News In Brief

In its first day of debate on guns and youth crime, the House voted 249 to 181 to allow prosecutors to try young people as adults, starting at age 13 - and approved mandatory minimum sentences for an array of gun and drug crimes. But the House rejected, 282 to 146, Judiciary chairman Henry Hyde's proposal to strictly limit sale or rental of graphically violent films, video games, pictures, books, sculptures, and other materials to persons under age 17.

A conservative senator said he would not block Lawrence Summers's confirmation as treasury secretary. Sen. James Inhofe (R) of Oklahoma had threatened to block confirmation of Summers and all other nominees to protest the appointment during a recent congressional recess of James Hormel, a homosexual, as ambassador to Luxembourg. Inhofe said he withdrew the threat after the White House agreed to notify the Senate before the beginning of a recess of any planned appointments.

The Senate passed a bill extending federal health insurance to many disabled people who get jobs. Those making $75,000 or more would pay the full insurance premium, but those making less than about $20,000 would keep their coverage for low-income people. Polls show most of the disabled want jobs, but fewer than 0.5 percent of those receiving benefits ever return to work because they fear losing federal health benefits, advocates say.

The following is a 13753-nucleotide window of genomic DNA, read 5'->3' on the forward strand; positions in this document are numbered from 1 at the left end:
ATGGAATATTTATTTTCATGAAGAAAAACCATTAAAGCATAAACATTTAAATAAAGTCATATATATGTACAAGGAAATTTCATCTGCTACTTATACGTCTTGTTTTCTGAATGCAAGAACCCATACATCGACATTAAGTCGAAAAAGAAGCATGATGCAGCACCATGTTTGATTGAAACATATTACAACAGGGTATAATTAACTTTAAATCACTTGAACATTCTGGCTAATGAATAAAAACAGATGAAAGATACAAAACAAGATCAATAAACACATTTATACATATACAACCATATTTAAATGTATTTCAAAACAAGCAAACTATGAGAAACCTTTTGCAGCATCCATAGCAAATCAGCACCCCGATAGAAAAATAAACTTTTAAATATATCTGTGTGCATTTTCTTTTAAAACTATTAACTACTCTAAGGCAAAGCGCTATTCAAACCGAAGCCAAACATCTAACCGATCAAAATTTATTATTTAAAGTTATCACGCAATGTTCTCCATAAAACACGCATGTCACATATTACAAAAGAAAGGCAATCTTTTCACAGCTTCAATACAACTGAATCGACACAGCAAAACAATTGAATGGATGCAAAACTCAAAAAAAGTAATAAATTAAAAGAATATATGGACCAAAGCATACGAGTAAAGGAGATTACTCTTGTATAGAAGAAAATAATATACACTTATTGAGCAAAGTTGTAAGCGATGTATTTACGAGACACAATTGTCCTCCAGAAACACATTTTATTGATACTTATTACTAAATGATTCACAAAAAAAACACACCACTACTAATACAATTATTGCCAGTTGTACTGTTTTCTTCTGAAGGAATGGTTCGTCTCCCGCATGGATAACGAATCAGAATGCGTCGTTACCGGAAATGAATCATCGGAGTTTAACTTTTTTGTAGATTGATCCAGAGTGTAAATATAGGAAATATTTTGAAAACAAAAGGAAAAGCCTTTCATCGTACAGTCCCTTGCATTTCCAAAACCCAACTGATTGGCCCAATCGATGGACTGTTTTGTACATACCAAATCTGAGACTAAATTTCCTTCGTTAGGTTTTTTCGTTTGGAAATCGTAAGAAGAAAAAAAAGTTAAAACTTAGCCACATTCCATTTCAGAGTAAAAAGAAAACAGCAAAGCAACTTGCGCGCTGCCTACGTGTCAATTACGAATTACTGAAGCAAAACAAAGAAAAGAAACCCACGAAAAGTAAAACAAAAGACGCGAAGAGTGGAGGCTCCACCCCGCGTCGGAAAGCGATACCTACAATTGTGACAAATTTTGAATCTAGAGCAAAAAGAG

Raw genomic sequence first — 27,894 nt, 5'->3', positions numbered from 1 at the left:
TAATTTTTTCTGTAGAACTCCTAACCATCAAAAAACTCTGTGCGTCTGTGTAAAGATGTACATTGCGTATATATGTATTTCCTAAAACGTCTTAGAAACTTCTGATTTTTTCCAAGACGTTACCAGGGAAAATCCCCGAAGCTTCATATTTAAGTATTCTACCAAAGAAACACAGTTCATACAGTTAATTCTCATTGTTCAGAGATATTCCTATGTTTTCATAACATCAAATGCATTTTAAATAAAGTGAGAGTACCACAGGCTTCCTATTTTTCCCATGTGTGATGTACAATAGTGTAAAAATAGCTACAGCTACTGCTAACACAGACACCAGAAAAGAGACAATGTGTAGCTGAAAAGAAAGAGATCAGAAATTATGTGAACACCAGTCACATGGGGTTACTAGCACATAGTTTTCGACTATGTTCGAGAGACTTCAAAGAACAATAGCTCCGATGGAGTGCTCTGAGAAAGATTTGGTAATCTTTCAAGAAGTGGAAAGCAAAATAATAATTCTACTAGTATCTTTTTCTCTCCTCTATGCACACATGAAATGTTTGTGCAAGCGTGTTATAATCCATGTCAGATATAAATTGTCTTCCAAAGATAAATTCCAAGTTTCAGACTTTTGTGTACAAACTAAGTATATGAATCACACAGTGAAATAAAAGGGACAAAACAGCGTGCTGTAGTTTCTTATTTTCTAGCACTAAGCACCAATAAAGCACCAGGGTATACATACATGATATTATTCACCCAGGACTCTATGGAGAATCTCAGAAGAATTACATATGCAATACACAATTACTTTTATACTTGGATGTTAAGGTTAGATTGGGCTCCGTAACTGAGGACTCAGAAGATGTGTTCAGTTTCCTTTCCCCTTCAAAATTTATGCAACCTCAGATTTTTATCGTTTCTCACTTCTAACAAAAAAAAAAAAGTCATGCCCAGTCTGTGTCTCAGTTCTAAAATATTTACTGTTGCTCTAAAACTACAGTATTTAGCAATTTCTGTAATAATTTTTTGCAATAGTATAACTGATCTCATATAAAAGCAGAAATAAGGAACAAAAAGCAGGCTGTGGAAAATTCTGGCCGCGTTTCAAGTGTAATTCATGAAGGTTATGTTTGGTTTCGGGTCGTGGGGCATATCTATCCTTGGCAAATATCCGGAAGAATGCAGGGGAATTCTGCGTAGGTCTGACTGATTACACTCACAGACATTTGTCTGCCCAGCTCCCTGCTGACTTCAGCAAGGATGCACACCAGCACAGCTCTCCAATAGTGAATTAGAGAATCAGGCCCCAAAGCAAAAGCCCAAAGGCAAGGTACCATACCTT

Two more defendants were indicted in the August 1998 bombings of the US Embassies in Kenya and Tanzania. In its sixth revision, the US attorney in Manhattan added Ayman al-Zawahiri and Khaled al-Fawwaz to the indictment. Neither is in US custody. Meanwhile, The Wall Street Journal said US spy agencies had intercepted communications indicating that Osama bin Laden, the leading suspect in the bombings, may be in the final stages of planning new attacks on US installations.

A fugitive member of the Symbionese Liberation Army (SLA) was arrested in St. Paul, Minn., where she'd assumed the name Sara Jane Olson and made a new life as an actress. Kathleen Ann Soliah had been wanted in Los Angeles since 1976, when she was indicted on murder conspiracy and explosives charges for allegedly placing pipe bombs - which did not explode - under two police cars. The FBI said she also committed bombings and bank robberies with the SLA, the radical group that kidnapped Patricia Hearst 25 years ago.

Energy Secretary Bill Richardson named retired four-star Air Force Gen. Eugene Habiger to head security operations for his troubled department. The former commander of all US strategic nuclear forces is to take over the recently centralized security office July 6.

Federal employees have the right to a union representative's help when questioned by an agency inspector general, the Supreme Court ruled. The 5-to-4 decision said an inspector general represents management and therefore the right to representation applies. The justices upheld an appeals-court ruling in a case involving the National Aeronautics and Space Administration.

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